Tag: baby spinach

The Salad

Let’s talk about the most basic way to eat those leafy greens you’ll find nearly every week in your share: The Salad.

 Fresh greens and root crops make up the bulk of your fall share, and one of the great things about our greens is that they’re almost always harvested the morning of distribution, and if not the morning of, you’re getting them within just a a few days of harvest.  We’re talking serious freshness here, people.  Which makes them perfect for a leafy salad.

If you’re looking for something specific, try these fall salad recipes from the farm blog: Kale Salad with Apples and Figs , Chopped Salad with Asian GreensGreen with Maple Apples and Onions.

But this post is less about giving a specific recipe and more about giving you ideas for how to make a salad of whatever you have in the house, Waste-Free-Kitchen-yet-still-super-tasty-style.

The most basic salad is a simple side salad made up of about an ounce of fresh greens and tossed with your favorite dressing.  (Or, if you’re Farmer Dan, just greens.  For real!)

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1/4 oz serving for child / 1 oz serving for adult

We, however, often eat salad as our lunchtime meal, a time when we need more than greens to power through the rest of the day.  In this case, I like to top 2-3 ounces of greens with some combination of the following:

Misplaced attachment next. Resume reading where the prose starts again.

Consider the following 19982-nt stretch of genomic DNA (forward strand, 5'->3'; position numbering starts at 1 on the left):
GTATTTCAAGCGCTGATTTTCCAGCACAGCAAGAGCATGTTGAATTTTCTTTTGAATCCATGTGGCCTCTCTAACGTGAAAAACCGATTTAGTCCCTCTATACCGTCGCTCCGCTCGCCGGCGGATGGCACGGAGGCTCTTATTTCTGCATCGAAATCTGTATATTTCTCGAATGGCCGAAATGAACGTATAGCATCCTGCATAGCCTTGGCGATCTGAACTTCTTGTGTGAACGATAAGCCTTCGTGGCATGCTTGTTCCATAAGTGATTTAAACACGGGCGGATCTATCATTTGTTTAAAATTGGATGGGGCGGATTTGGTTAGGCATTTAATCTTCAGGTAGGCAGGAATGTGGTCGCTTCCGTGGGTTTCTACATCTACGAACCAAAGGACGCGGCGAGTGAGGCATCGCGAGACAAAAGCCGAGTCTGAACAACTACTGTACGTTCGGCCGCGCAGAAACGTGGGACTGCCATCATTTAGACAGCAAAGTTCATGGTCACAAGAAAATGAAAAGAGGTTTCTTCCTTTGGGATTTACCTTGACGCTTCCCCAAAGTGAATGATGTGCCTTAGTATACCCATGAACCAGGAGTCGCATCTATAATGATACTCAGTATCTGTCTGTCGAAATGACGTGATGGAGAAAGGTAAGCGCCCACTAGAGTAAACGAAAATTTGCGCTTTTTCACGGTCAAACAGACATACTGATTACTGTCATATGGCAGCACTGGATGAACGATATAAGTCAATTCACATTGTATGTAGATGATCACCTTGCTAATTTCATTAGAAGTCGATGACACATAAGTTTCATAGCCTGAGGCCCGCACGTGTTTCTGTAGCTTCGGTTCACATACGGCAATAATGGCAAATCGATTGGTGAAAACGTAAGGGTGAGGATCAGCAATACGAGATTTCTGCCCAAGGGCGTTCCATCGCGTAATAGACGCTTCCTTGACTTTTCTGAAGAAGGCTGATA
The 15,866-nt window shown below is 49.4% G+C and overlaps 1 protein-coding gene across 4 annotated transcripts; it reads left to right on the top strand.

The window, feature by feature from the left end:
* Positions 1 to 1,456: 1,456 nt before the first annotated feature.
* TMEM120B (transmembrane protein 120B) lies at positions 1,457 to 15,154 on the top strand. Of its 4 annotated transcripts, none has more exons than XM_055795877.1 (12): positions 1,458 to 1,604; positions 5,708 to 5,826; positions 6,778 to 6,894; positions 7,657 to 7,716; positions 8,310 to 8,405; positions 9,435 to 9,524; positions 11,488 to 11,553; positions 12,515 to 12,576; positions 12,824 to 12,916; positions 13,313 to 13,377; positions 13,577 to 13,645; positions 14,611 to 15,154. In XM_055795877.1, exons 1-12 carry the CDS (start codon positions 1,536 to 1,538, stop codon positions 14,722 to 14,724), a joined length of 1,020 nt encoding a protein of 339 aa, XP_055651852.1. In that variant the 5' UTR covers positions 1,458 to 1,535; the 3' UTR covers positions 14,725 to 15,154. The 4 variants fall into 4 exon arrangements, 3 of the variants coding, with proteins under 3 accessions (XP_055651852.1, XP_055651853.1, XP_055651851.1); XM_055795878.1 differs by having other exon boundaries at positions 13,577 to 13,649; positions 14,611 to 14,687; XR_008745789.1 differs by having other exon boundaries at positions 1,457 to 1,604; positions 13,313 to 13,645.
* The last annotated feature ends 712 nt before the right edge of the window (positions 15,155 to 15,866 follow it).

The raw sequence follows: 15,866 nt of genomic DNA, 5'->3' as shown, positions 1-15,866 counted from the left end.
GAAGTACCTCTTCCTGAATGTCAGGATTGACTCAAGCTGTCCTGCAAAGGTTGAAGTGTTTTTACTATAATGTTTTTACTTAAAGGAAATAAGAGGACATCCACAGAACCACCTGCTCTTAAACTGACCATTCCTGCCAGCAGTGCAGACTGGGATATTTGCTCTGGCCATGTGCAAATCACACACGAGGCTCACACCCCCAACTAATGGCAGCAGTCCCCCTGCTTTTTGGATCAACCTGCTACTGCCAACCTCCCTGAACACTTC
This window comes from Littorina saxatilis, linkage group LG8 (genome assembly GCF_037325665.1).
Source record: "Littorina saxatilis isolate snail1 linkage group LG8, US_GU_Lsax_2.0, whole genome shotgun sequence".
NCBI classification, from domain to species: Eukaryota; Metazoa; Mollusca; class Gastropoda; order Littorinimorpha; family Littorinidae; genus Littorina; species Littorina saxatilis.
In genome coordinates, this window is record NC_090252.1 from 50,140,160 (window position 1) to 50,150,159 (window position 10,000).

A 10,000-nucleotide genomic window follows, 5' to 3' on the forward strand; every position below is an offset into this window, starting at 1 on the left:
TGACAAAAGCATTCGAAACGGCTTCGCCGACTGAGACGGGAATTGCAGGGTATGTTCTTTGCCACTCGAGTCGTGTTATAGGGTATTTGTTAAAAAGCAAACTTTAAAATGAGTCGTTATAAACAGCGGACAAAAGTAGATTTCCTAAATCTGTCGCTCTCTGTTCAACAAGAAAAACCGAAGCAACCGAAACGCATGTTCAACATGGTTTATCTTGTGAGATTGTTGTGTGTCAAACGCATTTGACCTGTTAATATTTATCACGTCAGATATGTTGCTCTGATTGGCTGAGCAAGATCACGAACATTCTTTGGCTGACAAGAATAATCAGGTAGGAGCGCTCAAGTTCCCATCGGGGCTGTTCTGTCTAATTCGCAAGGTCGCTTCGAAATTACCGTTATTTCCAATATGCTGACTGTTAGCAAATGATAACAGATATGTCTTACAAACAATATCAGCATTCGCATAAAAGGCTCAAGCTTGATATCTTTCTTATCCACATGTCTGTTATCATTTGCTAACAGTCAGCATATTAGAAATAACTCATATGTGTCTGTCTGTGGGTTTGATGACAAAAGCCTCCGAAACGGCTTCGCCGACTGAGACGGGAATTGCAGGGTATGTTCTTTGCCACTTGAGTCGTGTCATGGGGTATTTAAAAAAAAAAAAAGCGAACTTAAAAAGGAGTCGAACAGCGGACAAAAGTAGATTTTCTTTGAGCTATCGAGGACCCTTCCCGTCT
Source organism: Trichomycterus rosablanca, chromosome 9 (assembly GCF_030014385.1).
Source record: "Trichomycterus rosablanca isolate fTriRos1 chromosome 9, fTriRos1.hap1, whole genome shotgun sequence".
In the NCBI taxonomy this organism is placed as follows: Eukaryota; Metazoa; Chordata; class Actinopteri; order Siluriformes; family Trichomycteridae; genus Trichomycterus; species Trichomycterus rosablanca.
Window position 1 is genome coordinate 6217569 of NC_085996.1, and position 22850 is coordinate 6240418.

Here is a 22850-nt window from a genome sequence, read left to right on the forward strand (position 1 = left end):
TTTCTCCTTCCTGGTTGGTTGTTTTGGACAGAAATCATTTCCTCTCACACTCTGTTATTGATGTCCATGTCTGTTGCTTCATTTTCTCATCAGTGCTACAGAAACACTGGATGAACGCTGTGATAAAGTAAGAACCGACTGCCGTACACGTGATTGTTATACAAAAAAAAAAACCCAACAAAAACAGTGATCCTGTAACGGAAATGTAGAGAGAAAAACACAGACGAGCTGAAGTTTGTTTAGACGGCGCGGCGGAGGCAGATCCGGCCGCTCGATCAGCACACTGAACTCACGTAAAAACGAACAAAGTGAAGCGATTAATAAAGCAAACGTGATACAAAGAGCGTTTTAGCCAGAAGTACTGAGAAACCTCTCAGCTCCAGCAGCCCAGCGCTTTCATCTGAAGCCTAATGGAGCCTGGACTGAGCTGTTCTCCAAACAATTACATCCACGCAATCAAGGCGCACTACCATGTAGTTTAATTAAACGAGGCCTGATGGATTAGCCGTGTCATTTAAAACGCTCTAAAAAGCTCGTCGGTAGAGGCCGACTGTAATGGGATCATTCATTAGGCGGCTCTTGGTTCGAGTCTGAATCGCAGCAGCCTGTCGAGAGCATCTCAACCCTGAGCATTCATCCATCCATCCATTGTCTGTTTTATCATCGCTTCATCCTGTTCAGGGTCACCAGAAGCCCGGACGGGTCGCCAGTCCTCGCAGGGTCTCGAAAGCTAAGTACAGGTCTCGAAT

Savory Salad

fresh veggies, chopped or grated (peppers, cucumbers, beets, radishes)

cheese, grated or cubed (cheddar, havarti, pepper jack, mozzarella)

beans (garbanzo, black, kidney, pinto)

meat (usually leftovers from the night before)

hard-boiled egg, chopped

fresh herbs, chopped (thyme, oregano, basil)

tortilla chips, crumbled

dressing (sometimes store-bought; sometimes a quick, homemade-for-one vinaigrette)

Sweet Salad

fresh fruit, chopped or sliced (apples, pears, strawberries, grapes)

cheese (Brie, cheddar, Camembert, blue cheese, gouda)

caramelized onions and garlic

nuts, chopped (pecans, walnuts, almonds)

dressing, like poppyseed or a honey-mustard vinaigrette

Here we go.  I’m going to make a salad here and now out of whatever’s in my fridge, pantry and garden, and show you what I come up with.  Be right back!

This is what I came up with:

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A little bit of this, a little bit of that: pepperoni, cucumbers, hard-boiled egg, brick cheese, green onions, olives, red-wine vinegar/avocado oil/garlic vinaigrette

I used salad greens but you can use any type of green for your base–spinach, kale, mustard greens, tat soi, bok choy, beet greens–any kind of green!  Each one will give your salad a slightly different taste and texture–yay for culinary adventures!